Walk it out
“The farmer’s walk works every muscle you have, but especially your traps, core, arms and grip,” says Emil Hodzovic, strongman competitor and trainer. “It’s a fat burner if you keep the intensity high, or a strength workout if you go heavy.”
In the gym “Just grab the heaviest dumbbells your gym has and walk them 10-20m at a time,” says Hodzovic. ”With custom bars, bodyweight in each hand is the aim, but you’ll need to go lighter with dumbbells.”
Push on through
“Sled pushing will tax your legs and conditioning, whether you’re going heavy or just fast,” says Skorpions Gym founder James Adamson. “Four to five all-out pushes with 90 seconds’ rest in between will do it.”
In the gym “If you haven’t got a metal sled or a prowler, just put a couple of heavy plates on a towel and push them along the floor,” says Adamson. “You’ll need to get lower to the ground, which will make the move feel a lot tougher.”
Sort your overheads
Strongmen build their upper bodies with more than just barbells: logs, axles, metal blocks and the fat-handled, 78kg Inch dumbbell all make different demands on shoulder and pec strength.
In the gym “Mimic log pressing by doing neutral-grip dumbbell presses, with palms facing towards each other,” says Hodzovic. “Incline benching also helps.” For the Inch press, grab a single DB and get it overhead with a burst of leg drive.
Load up for strength
The Atlas Stones are the signature strongman event for a reason. Lifting, carrying and loading heavy weights onto a platform takes technique, skill and strength.
In the gym “Stone lifting is tough without the real thing,” says Adamson. “But train your hamstrings for the initial pick-up with stiff-leg deadlifts, your quads for loading with front squats, and your grip by either holding some stacked bumper plates or heavy dumbbell flyes.”
Catch a few heavy Zs
“Zercher carries are the strongman answer to doing endless curls,” says Adamson. “You’re getting a ton of time under tension for your arms, and loading up with weights heavy enough to tax your core and legs.”
In the gym Strongmen do Zerchers with a custom-made yoke, but an EZ-bar will do fine: load it up, carry it in the crook of your arms, and wrap a towel around the middle if things get uncomfortable. Three to four sets of 20m make a great finisher.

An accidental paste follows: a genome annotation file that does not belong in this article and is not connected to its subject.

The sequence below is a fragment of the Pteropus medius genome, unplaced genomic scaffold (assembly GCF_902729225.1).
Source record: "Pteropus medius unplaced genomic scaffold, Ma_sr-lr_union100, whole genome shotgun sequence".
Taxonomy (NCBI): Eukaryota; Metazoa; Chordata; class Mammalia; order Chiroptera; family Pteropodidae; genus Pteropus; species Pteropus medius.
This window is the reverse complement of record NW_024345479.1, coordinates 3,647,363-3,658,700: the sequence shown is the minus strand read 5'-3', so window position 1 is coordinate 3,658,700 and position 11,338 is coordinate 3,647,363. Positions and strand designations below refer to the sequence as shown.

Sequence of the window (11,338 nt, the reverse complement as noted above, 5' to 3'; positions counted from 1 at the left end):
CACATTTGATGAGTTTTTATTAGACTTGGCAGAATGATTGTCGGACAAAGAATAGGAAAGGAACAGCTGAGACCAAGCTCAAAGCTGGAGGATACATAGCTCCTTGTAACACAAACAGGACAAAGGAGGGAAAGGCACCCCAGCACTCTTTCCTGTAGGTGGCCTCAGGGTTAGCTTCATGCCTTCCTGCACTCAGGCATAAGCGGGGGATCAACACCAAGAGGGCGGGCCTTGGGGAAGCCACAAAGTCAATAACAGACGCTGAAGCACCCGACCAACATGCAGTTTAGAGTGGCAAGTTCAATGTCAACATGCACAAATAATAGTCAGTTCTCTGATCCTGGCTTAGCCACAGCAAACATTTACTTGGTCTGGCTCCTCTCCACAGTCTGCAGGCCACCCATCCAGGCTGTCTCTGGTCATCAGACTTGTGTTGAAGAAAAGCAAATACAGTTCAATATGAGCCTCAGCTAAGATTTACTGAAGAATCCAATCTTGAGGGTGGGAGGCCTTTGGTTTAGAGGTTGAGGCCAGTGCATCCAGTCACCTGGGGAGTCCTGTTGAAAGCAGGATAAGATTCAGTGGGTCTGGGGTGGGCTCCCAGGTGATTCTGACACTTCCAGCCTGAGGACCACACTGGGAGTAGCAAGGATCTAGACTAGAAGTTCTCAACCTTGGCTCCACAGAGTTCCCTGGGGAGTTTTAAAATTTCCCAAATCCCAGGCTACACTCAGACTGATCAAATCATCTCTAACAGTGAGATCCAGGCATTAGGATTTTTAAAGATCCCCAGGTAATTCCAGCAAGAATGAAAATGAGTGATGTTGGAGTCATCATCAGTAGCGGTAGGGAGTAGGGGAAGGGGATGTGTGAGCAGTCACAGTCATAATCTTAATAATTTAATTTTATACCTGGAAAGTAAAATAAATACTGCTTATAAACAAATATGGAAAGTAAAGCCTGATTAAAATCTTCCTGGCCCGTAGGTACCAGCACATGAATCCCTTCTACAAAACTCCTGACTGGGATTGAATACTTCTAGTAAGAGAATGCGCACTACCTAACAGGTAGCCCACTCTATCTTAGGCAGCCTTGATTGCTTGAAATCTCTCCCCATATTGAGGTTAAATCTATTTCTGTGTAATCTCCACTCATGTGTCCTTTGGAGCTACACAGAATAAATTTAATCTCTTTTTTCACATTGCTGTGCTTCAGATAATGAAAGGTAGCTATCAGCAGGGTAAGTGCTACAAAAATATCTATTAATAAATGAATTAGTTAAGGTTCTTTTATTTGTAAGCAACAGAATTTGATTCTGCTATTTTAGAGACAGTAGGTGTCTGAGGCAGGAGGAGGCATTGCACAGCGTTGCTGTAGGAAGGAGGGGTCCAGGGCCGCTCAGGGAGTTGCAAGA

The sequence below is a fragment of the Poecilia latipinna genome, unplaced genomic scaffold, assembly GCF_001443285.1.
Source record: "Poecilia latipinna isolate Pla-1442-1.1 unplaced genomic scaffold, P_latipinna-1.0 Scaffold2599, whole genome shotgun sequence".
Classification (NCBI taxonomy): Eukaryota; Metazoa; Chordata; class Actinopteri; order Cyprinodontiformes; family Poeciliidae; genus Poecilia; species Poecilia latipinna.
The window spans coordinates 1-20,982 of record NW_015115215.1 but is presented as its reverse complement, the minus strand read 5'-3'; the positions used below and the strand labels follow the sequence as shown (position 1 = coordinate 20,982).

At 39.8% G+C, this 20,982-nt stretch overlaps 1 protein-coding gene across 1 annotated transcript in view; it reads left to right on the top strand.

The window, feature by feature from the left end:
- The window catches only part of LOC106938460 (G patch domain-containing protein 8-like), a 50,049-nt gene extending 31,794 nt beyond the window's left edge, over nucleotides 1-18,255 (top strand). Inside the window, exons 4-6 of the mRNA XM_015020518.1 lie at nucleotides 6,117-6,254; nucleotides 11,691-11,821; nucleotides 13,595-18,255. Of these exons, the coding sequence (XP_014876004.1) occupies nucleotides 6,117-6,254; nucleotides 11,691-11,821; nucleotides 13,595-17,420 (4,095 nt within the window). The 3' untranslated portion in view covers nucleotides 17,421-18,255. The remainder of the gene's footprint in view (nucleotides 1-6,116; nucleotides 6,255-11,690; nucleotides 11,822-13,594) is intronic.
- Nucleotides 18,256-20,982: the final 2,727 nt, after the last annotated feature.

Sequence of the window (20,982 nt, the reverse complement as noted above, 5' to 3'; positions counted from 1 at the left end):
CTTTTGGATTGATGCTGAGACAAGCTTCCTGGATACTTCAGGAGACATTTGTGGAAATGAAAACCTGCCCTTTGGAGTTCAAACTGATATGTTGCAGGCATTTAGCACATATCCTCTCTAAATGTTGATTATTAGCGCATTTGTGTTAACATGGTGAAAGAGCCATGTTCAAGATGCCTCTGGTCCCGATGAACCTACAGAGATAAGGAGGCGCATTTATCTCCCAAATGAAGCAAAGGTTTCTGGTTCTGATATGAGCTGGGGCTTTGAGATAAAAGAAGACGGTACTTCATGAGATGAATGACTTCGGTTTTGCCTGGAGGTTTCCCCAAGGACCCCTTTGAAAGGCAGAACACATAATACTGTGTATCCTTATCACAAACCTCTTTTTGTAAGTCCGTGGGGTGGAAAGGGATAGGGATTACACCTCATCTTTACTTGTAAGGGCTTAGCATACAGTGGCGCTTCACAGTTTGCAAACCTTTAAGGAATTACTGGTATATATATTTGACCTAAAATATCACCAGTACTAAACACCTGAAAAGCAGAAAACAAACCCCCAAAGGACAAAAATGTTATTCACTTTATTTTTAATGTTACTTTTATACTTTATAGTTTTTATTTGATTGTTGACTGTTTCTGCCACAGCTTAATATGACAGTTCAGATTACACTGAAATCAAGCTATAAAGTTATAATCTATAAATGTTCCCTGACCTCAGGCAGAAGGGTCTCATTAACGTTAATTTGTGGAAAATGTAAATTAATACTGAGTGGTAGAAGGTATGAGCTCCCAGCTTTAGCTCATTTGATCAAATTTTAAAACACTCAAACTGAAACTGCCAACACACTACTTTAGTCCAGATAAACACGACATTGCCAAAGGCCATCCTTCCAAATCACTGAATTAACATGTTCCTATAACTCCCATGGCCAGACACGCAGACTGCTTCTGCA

Give abs day the finger
Fingal’s Fingers is like ground-level caber tossing: increasingly heavy logs, hinged at one end, that are flipped over for time. Yes, this one’s tricky in the gym – but it’s a stern test of core strength and explosiveness.
In the gym “Set up a barbell in a landmine attachment and load up one end,” says Adamson. “Pull it off the ground with both hands, catch it in a half-squat, and ‘walk’ your hands up the bar until it’s overhead.” Even 50kg is impressive.
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Strongman Terry Hollands’ Training Tips
The former UK’s strongest man and Bodypower Expo ambassador Terry Hollands explains how to fit strongman-style training for super-strength into your busy schedule.
Hit the big lifts
“The main lifts I focus on in the gym are the overhead press, deadlift and back squat,” says Hollands. “I’ll usually have a day for each.” You should do the same – doing one big lift each day enables you to focus all your attention on it. You could substitute the bench for the overhead press but the latter will give your core a tougher workout.”
“For events, I focus on the things that come up frequently – farmer’s walk, some sort of sled push or pull and a loaded carry,” says Hollands. You can manage most of these in a gym. For the farmer’s walk or carries, simply pick up the heaviest dumbbells you can handle and walk with them for five sets of 30m. For the sled push, a weight plate on a towel can work well if you have the floor space.
Change your reps
Doing the same rep scheme every week won’t get you the best results. “My programme is 12 weeks long,” says Hollands. “I’ll start doing three sets of 12 for my main move, then bring the reps down and the weights up until I’m doing three sets of two in my final week.” This builds both strength and endurance.
At any level of training you’ll have off days, whether its because of illness, stress or a hangover. “Don’t beat yourself up,” says Hollands. “Be ready to have a lighter day if you’re in bad shape. One bad workout isn’t the end of the world.”
Your gym doesn’t have Atlas stones? No problem. “An easy way to make your own training kit is to get a duffel bag from an army surplus shop and fill it with sand,” says Hollands. “This can mimic a loaded carry or even a stone.”
Once you’ve got the hang of the moves, try combining them in a single workout. “I often do light events training as part of a weights session, so I might do Atlas stones on the same day as my deadlifting because it all works my back and legs,” says Hollands. Caution: don’t overdo it.
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